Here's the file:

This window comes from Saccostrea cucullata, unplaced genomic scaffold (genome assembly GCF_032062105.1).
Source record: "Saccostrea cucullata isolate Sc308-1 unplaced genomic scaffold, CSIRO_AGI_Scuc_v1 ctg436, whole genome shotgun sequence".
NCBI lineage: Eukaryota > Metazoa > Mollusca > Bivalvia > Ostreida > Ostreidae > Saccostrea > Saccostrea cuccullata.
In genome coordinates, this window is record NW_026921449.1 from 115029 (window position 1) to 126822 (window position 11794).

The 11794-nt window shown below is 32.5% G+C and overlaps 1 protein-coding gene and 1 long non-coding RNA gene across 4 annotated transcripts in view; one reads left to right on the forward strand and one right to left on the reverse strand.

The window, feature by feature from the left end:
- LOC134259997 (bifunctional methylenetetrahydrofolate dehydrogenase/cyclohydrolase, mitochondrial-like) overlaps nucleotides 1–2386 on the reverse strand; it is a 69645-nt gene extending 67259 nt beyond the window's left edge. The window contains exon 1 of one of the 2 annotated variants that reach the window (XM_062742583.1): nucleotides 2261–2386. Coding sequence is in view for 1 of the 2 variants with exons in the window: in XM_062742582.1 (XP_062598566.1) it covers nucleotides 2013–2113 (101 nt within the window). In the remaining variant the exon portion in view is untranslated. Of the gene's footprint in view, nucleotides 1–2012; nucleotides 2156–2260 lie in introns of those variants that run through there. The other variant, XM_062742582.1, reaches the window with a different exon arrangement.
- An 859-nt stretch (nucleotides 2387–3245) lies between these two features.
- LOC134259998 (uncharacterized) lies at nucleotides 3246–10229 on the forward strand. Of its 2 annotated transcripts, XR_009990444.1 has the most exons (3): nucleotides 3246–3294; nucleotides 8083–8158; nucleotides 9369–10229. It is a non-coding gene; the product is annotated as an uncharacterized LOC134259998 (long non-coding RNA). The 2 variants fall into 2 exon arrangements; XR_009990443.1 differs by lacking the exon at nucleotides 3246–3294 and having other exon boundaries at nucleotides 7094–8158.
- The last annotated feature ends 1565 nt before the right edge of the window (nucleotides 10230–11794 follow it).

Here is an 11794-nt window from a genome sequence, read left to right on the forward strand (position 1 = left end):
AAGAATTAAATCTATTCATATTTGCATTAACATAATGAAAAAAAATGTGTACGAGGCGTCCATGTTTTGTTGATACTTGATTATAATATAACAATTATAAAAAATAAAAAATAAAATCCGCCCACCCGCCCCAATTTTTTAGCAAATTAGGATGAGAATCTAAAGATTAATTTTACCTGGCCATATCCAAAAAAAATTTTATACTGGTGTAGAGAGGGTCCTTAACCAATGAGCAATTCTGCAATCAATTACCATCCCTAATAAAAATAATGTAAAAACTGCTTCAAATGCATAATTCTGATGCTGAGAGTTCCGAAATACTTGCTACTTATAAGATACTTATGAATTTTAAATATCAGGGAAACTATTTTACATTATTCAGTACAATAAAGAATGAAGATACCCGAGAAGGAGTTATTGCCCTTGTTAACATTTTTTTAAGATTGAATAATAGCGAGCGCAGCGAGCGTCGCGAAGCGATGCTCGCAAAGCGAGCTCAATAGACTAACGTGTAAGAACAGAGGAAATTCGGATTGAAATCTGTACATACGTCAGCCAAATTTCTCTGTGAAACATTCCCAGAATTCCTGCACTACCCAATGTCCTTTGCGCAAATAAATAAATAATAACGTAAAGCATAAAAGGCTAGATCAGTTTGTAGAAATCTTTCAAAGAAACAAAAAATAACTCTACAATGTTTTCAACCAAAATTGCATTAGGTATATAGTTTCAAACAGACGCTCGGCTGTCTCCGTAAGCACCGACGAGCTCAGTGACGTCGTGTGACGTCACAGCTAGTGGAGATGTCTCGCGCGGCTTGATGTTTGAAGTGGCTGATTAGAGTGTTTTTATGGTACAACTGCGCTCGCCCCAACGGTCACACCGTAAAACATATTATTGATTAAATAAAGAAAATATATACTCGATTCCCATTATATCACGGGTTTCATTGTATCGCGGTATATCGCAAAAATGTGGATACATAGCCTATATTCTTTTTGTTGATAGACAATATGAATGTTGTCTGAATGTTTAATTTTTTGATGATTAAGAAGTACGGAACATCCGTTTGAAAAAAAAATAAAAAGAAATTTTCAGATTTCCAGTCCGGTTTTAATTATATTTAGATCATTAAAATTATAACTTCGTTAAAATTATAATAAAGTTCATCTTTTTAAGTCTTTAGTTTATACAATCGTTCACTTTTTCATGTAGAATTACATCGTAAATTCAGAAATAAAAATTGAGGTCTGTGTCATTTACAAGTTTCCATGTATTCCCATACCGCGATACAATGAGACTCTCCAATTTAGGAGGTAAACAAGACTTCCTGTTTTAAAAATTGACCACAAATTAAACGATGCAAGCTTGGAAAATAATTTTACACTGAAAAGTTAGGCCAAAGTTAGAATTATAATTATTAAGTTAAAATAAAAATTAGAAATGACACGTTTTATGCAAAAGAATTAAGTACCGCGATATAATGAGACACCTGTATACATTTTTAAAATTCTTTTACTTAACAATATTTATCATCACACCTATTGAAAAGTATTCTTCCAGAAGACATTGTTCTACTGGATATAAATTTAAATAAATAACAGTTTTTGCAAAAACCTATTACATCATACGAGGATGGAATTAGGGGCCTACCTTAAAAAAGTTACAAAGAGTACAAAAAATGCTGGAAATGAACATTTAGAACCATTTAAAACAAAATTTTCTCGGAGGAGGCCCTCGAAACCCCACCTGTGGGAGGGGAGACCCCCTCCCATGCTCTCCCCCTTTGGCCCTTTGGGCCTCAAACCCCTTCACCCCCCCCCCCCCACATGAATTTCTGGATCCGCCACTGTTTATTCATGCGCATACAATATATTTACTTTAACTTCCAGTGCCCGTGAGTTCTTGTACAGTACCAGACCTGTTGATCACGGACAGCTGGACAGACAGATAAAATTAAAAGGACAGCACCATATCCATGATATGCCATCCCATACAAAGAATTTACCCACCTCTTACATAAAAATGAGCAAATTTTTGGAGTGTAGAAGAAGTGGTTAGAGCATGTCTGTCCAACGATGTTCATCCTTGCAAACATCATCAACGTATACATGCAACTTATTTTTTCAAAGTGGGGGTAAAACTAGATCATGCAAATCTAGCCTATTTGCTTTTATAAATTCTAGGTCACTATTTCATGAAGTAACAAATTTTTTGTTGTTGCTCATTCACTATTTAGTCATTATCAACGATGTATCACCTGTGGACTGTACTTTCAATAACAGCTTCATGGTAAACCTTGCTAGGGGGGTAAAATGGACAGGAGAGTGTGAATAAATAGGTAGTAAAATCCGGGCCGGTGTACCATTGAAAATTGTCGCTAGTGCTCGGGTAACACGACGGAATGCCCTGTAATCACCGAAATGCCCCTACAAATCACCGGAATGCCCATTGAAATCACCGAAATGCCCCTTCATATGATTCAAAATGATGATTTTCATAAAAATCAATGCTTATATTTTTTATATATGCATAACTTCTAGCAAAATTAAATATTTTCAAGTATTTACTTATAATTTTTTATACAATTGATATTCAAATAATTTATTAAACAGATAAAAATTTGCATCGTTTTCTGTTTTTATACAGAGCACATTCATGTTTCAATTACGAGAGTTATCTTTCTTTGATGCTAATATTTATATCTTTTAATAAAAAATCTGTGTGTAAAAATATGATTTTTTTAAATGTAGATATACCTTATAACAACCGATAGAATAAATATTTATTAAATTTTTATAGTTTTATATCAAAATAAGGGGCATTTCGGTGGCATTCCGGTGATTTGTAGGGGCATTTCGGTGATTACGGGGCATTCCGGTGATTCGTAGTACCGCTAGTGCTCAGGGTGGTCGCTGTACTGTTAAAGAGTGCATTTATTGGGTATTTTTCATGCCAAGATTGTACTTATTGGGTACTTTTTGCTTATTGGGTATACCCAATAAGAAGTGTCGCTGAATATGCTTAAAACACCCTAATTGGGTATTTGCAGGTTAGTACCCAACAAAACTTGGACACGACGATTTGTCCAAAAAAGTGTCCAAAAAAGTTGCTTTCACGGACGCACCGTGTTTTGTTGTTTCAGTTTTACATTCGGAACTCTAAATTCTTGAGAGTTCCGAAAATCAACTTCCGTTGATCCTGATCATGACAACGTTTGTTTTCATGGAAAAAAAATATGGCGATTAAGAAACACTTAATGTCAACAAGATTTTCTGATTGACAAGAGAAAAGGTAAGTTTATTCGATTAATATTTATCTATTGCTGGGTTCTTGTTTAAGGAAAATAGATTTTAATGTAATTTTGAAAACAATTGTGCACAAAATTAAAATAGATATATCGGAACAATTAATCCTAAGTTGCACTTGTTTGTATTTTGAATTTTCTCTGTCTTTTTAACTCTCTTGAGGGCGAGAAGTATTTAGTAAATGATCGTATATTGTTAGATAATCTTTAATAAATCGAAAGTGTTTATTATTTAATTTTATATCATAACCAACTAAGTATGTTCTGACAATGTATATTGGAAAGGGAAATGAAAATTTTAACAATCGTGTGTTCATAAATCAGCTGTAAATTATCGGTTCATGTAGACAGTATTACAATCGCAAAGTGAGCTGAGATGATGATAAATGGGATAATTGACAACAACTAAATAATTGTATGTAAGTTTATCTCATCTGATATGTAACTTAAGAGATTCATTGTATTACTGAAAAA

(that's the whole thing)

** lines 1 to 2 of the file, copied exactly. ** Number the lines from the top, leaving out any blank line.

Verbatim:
This window comes from Saccostrea cucullata, unplaced genomic scaffold (genome assembly GCF_032062105.1).
Source record: "Saccostrea cucullata isolate Sc308-1 unplaced genomic scaffold, CSIRO_AGI_Scuc_v1 ctg436, whole genome shotgun sequence".